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Confessions of a Maddog: A Romp through the High-flying Texas Music and Literary Era of the Fifties to the Seventies Hardcover – October 1, 1998
From the Inside Flap
Once upon a time there was an innocent lad from West Texas who wrote a novel and fell in with a rabble of Texas writers as they were bridging the literary gap between J. Frank Dobie and his paisanos and the current bumper crop of Texas writers who seem to be everywhere writing about everything. This rowdy rabble of gap bridgers bonded in a sort of literary and social club they called Maddog Inc. (Motto: Doing indefinable services to mankind.) But our hero managed to live through it all anyway. This is his story.
Jay Milner was part of a generation of Texas writers whose heyday lasted from the late 1950s through the 1970s. The group comprised Billie Lee Brammer, Edwin "Bud" Shrake, Gary Cartwright, Dan Jenkins, Larry L. King, Pete Gent, and (peripherally) Larry McMurtry and Willie Morris, among others.
From the musical scene there were the "picker poets" such as Willie Nelson, Jerry Jeff Walker, Guy Clark, Billy Joe Shaver, and Waylon Jennings.
Some of the primary works coming from this generation of writers include Brammer's The Gay Place, Shrake's Strange Peaches, Cartwright's Confessions of a Washed-up Sportswriter, King's The Whorehouse Papers and None But a Blockhead, Jan Reid's The Improbable Rise of Redneck Rock, and Willie Nelson's album Phases and Stages.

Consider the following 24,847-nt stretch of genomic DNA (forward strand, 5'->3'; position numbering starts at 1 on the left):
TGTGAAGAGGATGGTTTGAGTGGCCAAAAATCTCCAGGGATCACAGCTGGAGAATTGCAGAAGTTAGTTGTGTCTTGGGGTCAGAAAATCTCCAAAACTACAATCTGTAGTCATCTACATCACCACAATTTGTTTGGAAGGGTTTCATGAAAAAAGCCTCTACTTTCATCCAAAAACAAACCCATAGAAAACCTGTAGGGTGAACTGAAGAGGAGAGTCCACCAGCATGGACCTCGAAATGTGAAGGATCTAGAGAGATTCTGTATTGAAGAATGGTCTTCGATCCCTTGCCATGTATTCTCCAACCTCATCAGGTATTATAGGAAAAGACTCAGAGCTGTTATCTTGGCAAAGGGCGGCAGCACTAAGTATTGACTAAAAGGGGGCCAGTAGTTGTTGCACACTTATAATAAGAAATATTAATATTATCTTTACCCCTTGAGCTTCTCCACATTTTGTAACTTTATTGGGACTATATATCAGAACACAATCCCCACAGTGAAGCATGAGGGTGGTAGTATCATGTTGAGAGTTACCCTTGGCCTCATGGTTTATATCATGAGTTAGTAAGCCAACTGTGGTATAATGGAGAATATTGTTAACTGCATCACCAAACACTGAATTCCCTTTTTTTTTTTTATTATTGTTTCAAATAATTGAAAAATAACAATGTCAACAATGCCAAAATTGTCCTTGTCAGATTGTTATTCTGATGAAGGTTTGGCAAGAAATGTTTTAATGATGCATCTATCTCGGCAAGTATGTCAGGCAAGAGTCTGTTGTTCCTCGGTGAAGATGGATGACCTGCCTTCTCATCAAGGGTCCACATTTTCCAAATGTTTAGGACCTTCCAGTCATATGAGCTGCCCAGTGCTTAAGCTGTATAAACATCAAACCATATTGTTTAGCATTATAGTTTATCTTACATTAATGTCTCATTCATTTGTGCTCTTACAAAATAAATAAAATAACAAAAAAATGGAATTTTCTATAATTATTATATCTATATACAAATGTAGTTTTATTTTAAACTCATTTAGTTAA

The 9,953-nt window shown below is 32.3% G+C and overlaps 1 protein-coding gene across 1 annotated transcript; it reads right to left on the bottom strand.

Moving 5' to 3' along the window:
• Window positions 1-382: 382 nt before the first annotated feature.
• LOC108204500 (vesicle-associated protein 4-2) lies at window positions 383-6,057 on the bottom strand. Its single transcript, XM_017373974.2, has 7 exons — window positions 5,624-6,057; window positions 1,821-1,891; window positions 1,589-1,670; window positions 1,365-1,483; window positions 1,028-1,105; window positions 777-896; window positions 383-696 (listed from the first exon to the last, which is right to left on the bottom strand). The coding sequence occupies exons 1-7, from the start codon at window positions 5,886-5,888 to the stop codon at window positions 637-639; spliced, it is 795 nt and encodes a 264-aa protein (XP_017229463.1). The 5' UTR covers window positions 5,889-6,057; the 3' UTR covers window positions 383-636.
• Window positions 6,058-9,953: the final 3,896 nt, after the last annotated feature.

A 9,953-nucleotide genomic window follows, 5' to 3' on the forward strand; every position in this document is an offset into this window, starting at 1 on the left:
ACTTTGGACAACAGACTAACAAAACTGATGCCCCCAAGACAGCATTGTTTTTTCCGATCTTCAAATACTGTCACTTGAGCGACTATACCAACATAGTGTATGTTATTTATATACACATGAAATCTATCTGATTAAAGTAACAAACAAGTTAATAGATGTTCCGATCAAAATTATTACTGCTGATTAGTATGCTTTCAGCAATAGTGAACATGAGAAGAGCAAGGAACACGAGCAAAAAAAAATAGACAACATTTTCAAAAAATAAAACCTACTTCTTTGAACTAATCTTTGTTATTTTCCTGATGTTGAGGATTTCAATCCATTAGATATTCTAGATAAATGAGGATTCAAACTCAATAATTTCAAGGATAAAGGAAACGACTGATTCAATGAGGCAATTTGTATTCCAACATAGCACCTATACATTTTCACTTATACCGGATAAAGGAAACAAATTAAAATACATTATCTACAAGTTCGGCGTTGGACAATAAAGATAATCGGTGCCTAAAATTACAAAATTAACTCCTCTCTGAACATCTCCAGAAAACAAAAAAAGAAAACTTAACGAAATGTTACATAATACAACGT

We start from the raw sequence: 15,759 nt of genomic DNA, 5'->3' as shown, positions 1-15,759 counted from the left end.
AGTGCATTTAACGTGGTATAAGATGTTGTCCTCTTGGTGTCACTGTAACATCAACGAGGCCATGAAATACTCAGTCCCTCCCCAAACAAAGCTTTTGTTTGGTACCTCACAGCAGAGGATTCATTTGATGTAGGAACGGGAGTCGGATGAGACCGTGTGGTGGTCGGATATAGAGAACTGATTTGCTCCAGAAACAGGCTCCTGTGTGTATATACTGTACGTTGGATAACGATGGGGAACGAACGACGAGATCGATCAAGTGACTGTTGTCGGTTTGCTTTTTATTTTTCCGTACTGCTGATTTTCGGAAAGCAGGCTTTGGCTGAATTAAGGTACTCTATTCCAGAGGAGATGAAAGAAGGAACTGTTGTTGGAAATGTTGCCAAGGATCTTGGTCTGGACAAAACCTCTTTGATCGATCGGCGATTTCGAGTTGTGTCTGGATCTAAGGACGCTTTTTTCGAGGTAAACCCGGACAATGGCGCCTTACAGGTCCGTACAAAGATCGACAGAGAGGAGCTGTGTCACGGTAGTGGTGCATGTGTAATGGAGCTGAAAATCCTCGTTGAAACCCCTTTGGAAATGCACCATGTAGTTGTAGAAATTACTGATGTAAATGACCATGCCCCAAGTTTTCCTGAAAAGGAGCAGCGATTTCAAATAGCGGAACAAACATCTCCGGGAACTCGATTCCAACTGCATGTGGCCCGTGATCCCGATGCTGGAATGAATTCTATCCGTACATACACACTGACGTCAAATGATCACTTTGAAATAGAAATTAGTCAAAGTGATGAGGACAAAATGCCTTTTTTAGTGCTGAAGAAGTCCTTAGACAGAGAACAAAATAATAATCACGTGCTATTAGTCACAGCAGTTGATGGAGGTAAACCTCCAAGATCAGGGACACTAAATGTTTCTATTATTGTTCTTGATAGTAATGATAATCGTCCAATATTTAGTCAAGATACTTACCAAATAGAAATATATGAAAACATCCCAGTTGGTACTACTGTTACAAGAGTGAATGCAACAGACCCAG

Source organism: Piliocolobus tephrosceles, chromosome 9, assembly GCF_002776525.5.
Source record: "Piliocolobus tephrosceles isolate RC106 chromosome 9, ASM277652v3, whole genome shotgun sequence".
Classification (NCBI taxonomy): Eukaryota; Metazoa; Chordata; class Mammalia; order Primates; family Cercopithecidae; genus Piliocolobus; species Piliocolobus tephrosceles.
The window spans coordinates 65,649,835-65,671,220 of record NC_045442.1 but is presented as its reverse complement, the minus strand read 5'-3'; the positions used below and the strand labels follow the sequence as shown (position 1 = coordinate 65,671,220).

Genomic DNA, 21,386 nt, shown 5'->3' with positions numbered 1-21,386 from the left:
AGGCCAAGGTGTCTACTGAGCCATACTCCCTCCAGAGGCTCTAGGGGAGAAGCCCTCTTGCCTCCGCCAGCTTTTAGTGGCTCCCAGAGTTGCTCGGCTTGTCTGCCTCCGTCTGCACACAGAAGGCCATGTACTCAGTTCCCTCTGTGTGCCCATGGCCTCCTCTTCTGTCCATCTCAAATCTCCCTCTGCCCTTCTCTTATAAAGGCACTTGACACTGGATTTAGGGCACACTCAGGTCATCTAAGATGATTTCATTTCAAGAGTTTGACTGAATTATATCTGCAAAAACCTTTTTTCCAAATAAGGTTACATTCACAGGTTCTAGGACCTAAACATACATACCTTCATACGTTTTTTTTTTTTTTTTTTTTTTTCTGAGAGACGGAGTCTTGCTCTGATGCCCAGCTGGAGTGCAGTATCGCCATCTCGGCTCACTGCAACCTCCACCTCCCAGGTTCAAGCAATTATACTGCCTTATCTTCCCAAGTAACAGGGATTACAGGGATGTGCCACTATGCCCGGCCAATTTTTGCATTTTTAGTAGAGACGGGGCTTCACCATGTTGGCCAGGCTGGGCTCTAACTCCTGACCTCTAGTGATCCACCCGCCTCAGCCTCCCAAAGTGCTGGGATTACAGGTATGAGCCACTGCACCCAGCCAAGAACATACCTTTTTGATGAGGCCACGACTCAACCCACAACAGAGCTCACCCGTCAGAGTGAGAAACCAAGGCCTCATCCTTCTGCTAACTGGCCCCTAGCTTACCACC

About the Author
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Top Customer Reviews
College gridiron star at Mississippi Southern, later drafted in the 100th round, thereabouts, by the Pittsburgh Steelers. Helped edit the editorial pages of the beloved New York Herald Tribune in the days leading to its demise. Hid out in Lufkin, Tex., (peaceful place for people who "can't afford Betty Ford's sanitarium," says Jay) for more than 20 years while completing his second book. Published his book, "Confessions of a Maddog" (University of North Texas), it's a fascinating collection.
Much of the fun in this book takes place in the mid 60s through mid 70s Texas, when Milner's running buddies include folks such as writers Gary Cartwright, Billie Lee Brammer, Larry L. King, and Edwin Shrake, former Texas Governor Ann Richards, Dallas Cowboy wide receiver turned novelist Peter Gent, and country music legends Willie Nelson, Jerry Jeff Walker, and Kris Kristofferson.
Since this book is also autobiographical, it would be easy for Milner to embellish the high points of his life, and choose the frames from his internal "home movie" that would be in the book. Yet Milner does no such thing. He describes his life, and the activities surrounding it, with the objectivity of a trained "old school" journalist--either in the middle of a 60s or 70s scene involving sex, drugs, and country rock and roll--or in his honest and thoughtful analysis of what he considered his own inner demons.
Jay Milner's book is more than just a fun read. It is also a reliable history of a modern, creative period when artistic endeavors coming out of Texas began to be taken seriously by the rest of the world.
"Confessions of a Maddog" is an important work in this regard. I predict that it will be required reading in any college course involving the literature of the southwest for years to come.
Lee Leatherwood Austin, TX 31 March 01